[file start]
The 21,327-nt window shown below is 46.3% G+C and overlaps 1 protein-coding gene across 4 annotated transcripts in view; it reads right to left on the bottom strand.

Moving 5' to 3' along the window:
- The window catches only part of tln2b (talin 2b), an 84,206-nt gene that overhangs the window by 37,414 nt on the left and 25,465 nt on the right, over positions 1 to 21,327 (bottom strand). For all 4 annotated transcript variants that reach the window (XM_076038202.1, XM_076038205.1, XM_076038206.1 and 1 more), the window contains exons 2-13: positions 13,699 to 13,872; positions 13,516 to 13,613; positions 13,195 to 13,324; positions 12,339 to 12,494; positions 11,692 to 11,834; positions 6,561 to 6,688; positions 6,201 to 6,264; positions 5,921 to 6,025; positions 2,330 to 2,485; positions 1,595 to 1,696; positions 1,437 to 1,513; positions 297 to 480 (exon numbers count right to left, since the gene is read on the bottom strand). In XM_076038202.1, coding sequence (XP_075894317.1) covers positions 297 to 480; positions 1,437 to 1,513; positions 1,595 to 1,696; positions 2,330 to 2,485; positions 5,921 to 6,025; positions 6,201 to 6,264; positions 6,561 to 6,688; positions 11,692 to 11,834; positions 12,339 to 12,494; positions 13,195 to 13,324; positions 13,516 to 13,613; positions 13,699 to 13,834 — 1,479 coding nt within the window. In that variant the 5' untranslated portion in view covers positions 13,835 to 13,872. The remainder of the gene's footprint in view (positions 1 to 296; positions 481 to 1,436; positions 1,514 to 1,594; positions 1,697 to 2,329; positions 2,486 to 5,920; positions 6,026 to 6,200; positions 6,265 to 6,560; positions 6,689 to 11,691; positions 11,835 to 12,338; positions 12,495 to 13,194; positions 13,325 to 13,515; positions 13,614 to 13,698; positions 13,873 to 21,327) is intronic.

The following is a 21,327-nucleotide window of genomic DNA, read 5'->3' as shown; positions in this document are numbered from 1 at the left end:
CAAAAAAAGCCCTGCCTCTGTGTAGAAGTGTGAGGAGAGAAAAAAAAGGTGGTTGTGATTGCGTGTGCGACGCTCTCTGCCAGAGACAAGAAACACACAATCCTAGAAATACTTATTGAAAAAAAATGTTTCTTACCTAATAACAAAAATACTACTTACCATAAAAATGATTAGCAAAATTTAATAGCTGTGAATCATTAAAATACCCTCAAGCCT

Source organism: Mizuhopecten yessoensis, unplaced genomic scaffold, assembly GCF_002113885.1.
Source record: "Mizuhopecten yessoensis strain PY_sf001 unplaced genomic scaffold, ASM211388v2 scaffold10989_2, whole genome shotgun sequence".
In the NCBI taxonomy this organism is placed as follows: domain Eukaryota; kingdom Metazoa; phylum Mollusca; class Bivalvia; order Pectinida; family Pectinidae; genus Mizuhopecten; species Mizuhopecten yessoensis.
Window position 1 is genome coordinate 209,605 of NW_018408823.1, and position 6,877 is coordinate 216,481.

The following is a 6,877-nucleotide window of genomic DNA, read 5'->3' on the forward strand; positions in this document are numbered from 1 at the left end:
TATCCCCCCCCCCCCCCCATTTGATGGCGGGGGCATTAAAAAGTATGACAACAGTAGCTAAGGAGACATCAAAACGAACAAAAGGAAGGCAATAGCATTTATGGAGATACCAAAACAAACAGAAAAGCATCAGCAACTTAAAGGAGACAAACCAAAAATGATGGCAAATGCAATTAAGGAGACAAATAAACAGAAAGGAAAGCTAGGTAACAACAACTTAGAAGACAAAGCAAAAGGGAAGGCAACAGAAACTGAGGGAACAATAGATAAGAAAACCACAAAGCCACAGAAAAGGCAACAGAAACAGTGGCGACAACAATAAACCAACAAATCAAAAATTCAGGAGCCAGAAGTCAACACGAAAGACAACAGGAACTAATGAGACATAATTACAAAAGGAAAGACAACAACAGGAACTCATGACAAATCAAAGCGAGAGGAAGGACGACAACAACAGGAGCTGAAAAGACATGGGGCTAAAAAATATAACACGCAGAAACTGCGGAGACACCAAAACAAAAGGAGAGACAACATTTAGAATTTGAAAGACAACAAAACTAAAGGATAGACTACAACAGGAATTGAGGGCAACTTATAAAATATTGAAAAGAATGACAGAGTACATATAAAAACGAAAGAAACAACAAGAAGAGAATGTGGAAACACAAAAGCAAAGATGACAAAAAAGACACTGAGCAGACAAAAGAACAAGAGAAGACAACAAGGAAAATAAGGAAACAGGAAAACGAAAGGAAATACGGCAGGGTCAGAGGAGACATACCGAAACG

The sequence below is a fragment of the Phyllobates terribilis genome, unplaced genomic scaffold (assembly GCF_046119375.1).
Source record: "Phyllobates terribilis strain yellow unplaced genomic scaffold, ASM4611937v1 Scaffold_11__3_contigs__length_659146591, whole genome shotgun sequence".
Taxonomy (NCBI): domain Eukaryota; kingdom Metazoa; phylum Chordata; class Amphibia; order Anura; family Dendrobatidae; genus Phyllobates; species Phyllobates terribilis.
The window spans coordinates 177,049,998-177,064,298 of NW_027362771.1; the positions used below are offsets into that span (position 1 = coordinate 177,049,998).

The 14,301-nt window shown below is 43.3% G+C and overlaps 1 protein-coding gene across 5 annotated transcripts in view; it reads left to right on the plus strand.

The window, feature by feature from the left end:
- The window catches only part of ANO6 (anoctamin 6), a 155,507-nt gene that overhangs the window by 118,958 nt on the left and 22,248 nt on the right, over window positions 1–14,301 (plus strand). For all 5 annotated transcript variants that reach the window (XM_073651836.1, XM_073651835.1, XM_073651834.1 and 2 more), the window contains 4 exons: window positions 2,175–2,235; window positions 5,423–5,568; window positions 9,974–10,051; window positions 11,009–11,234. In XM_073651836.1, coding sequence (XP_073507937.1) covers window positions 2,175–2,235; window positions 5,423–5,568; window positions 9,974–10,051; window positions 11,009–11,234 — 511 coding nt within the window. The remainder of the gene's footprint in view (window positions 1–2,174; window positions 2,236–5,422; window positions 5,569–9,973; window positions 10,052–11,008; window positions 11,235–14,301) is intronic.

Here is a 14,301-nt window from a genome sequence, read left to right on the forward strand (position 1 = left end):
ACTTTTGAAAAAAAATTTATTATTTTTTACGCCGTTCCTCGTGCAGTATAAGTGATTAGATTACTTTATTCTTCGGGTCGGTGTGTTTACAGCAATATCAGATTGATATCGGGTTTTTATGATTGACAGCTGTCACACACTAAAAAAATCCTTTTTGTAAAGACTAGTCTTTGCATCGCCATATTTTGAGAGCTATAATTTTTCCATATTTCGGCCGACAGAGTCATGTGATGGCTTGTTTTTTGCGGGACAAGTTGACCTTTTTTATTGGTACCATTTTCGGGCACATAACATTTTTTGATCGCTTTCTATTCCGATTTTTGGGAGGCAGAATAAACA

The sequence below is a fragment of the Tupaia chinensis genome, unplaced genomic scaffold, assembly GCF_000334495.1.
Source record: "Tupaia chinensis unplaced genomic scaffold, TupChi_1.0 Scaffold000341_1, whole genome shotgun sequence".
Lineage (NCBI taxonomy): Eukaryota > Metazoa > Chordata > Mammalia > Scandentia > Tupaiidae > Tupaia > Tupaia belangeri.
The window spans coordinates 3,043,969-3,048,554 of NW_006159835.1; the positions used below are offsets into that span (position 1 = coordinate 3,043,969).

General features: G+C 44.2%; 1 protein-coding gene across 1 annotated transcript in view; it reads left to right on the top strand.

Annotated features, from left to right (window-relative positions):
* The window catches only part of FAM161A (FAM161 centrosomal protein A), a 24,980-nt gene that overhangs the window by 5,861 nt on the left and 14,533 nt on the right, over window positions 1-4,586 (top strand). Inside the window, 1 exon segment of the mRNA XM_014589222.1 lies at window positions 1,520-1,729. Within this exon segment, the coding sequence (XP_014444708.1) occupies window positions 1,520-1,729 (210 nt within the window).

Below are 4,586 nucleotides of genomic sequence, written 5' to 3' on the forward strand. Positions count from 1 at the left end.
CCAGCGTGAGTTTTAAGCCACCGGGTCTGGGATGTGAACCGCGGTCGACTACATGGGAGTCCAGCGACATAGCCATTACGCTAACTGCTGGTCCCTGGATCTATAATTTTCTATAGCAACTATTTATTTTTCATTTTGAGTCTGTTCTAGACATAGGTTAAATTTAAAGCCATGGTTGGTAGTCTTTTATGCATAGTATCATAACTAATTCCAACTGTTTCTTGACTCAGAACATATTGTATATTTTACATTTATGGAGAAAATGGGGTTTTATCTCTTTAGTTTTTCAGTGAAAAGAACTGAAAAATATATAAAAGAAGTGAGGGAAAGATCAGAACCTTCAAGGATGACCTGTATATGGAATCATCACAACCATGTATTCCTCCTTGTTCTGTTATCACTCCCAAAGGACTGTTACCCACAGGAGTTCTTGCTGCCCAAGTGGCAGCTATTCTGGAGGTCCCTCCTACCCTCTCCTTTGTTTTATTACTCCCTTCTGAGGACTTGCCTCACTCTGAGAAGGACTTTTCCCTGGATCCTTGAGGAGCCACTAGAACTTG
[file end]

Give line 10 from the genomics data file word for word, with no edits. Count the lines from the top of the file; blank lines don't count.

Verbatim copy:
The following is a 6,877-nucleotide window of genomic DNA, read 5'->3' on the forward strand; positions in this document are numbered from 1 at the left end: